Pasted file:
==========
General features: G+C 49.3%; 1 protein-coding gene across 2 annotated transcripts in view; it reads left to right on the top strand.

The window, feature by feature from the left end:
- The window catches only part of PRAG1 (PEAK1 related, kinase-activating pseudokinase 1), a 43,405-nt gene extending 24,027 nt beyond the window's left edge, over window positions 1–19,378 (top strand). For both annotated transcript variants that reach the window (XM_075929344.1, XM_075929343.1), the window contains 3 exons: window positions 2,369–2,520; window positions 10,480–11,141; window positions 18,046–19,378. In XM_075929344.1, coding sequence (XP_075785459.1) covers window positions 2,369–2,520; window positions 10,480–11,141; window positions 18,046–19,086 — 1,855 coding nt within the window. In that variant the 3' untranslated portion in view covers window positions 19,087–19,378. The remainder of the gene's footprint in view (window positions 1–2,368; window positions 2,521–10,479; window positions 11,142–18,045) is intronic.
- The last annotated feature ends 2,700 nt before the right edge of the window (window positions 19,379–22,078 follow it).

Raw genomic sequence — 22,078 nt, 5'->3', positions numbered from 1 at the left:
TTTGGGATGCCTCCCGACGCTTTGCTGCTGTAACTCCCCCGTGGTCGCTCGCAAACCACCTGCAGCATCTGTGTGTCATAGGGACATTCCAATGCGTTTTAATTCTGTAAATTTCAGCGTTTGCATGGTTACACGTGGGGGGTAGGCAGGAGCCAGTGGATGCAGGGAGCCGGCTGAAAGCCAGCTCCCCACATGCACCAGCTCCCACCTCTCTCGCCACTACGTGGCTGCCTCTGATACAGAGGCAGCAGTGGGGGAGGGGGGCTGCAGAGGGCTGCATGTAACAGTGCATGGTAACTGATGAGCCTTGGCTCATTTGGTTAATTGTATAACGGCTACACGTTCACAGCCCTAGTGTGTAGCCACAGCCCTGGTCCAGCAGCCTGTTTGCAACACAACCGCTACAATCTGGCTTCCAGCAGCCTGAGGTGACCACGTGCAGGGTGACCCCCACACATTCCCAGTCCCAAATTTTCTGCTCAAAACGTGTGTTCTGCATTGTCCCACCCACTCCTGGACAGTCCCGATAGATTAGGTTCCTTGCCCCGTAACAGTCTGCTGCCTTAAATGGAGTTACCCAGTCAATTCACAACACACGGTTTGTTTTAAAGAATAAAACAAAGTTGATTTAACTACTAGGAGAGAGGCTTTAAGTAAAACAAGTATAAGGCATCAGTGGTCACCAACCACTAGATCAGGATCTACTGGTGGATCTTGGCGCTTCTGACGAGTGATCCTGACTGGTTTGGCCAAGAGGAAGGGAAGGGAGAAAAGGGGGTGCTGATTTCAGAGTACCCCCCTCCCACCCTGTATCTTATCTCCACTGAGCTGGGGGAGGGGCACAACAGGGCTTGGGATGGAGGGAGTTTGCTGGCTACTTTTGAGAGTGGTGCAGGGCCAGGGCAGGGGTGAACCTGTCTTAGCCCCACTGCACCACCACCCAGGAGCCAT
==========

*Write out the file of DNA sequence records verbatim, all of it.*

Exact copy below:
General features: G+C 49.3%; 1 protein-coding gene across 2 annotated transcripts in view; it reads left to right on the top strand.

The window, feature by feature from the left end:
- The window catches only part of PRAG1 (PEAK1 related, kinase-activating pseudokinase 1), a 43,405-nt gene extending 24,027 nt beyond the window's left edge, over window positions 1–19,378 (top strand). For both annotated transcript variants that reach the window (XM_075929344.1, XM_075929343.1), the window contains 3 exons: window positions 2,369–2,520; window positions 10,480–11,141; window positions 18,046–19,378. In XM_075929344.1, coding sequence (XP_075785459.1) covers window positions 2,369–2,520; window positions 10,480–11,141; window positions 18,046–19,086 — 1,855 coding nt within the window. In that variant the 3' untranslated portion in view covers window positions 19,087–19,378. The remainder of the gene's footprint in view (window positions 1–2,368; window positions 2,521–10,479; window positions 11,142–18,045) is intronic.
- The last annotated feature ends 2,700 nt before the right edge of the window (window positions 19,379–22,078 follow it).

Raw genomic sequence — 22,078 nt, 5'->3', positions numbered from 1 at the left:
TTTGGGATGCCTCCCGACGCTTTGCTGCTGTAACTCCCCCGTGGTCGCTCGCAAACCACCTGCAGCATCTGTGTGTCATAGGGACATTCCAATGCGTTTTAATTCTGTAAATTTCAGCGTTTGCATGGTTACACGTGGGGGGTAGGCAGGAGCCAGTGGATGCAGGGAGCCGGCTGAAAGCCAGCTCCCCACATGCACCAGCTCCCACCTCTCTCGCCACTACGTGGCTGCCTCTGATACAGAGGCAGCAGTGGGGGAGGGGGGCTGCAGAGGGCTGCATGTAACAGTGCATGGTAACTGATGAGCCTTGGCTCATTTGGTTAATTGTATAACGGCTACACGTTCACAGCCCTAGTGTGTAGCCACAGCCCTGGTCCAGCAGCCTGTTTGCAACACAACCGCTACAATCTGGCTTCCAGCAGCCTGAGGTGACCACGTGCAGGGTGACCCCCACACATTCCCAGTCCCAAATTTTCTGCTCAAAACGTGTGTTCTGCATTGTCCCACCCACTCCTGGACAGTCCCGATAGATTAGGTTCCTTGCCCCGTAACAGTCTGCTGCCTTAAATGGAGTTACCCAGTCAATTCACAACACACGGTTTGTTTTAAAGAATAAAACAAAGTTGATTTAACTACTAGGAGAGAGGCTTTAAGTAAAACAAGTATAAGGCATCAGTGGTCACCAACCACTAGATCAGGATCTACTGGTGGATCTTGGCGCTTCTGACGAGTGATCCTGACTGGTTTGGCCAAGAGGAAGGGAAGGGAGAAAAGGGGGTGCTGATTTCAGAGTACCCCCCTCCCACCCTGTATCTTATCTCCACTGAGCTGGGGGAGGGGCACAACAGGGCTTGGGATGGAGGGAGTTTGCTGGCTACTTTTGAGAGTGGTGCAGGGCCAGGGCAGGGGTGAACCTGTCTTAGCCCCACTGCACCACCACCCAGGAGCCAT